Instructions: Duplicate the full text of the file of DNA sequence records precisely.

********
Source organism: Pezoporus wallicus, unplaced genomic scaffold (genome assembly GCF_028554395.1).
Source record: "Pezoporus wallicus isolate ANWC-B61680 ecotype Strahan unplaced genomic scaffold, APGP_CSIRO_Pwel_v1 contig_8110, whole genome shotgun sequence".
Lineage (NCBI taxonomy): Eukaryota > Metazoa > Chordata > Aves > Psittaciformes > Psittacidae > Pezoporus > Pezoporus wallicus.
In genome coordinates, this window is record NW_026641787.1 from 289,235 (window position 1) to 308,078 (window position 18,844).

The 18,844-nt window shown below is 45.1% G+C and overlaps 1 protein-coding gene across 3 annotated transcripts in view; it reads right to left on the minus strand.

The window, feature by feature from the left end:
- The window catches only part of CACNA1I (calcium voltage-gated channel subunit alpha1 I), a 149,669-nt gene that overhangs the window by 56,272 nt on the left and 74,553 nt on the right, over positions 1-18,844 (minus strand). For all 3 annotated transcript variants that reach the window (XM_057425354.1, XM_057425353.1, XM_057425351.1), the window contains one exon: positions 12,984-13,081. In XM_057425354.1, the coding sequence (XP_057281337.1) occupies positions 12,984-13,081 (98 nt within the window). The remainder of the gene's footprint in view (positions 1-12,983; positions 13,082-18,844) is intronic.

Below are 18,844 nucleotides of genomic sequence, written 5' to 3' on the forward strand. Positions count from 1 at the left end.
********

Source organism: Pezoporus wallicus, unplaced genomic scaffold (genome assembly GCF_028554395.1).
Source record: "Pezoporus wallicus isolate ANWC-B61680 ecotype Strahan unplaced genomic scaffold, APGP_CSIRO_Pwel_v1 contig_8110, whole genome shotgun sequence".
Lineage (NCBI taxonomy): Eukaryota > Metazoa > Chordata > Aves > Psittaciformes > Psittacidae > Pezoporus > Pezoporus wallicus.
In genome coordinates, this window is record NW_026641787.1 from 289,235 (window position 1) to 308,078 (window position 18,844).

The 18,844-nt window shown below is 45.1% G+C and overlaps 1 protein-coding gene across 3 annotated transcripts in view; it reads right to left on the minus strand.

The window, feature by feature from the left end:
- The window catches only part of CACNA1I (calcium voltage-gated channel subunit alpha1 I), a 149,669-nt gene that overhangs the window by 56,272 nt on the left and 74,553 nt on the right, over positions 1-18,844 (minus strand). For all 3 annotated transcript variants that reach the window (XM_057425354.1, XM_057425353.1, XM_057425351.1), the window contains one exon: positions 12,984-13,081. In XM_057425354.1, the coding sequence (XP_057281337.1) occupies positions 12,984-13,081 (98 nt within the window). The remainder of the gene's footprint in view (positions 1-12,983; positions 13,082-18,844) is intronic.

Below are 18,844 nucleotides of genomic sequence, written 5' to 3' on the forward strand. Positions count from 1 at the left end.